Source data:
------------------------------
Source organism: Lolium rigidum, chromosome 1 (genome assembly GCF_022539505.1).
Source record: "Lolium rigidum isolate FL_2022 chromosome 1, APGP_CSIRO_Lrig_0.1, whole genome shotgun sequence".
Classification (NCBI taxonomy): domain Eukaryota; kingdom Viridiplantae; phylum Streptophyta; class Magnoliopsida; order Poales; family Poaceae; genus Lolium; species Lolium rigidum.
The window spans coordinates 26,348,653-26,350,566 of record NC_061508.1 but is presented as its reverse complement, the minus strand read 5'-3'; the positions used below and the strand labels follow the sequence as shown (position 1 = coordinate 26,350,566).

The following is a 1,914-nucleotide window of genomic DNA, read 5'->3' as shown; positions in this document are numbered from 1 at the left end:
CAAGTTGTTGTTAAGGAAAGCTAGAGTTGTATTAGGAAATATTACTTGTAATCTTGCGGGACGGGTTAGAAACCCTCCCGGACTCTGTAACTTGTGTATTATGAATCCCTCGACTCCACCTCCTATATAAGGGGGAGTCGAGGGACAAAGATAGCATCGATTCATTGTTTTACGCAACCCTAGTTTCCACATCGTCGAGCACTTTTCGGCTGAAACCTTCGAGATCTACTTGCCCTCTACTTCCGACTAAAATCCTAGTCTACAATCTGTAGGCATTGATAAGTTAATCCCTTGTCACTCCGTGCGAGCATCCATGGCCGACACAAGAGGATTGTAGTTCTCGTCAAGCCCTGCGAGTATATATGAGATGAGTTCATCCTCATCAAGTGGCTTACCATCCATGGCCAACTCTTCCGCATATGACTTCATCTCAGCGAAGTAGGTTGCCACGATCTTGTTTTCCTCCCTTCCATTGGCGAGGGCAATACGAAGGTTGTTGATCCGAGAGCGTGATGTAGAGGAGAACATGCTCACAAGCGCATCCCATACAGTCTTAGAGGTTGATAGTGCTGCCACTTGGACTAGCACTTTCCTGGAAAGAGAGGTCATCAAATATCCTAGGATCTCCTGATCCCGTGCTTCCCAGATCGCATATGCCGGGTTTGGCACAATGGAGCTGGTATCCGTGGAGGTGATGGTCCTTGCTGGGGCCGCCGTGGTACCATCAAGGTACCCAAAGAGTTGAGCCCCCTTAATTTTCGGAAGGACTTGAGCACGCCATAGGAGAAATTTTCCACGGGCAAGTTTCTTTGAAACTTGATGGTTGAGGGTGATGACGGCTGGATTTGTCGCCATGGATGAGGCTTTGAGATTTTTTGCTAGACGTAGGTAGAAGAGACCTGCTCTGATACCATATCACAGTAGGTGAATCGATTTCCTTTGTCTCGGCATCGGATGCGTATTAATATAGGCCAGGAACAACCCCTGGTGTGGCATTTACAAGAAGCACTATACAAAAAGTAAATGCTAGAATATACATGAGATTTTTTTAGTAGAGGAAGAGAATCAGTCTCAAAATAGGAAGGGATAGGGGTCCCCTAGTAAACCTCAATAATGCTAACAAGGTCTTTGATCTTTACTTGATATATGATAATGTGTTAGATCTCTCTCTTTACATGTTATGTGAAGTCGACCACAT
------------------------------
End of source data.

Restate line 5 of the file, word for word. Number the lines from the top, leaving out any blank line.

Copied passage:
The following is a 1,914-nucleotide window of genomic DNA, read 5'->3' as shown; positions in this document are numbered from 1 at the left end: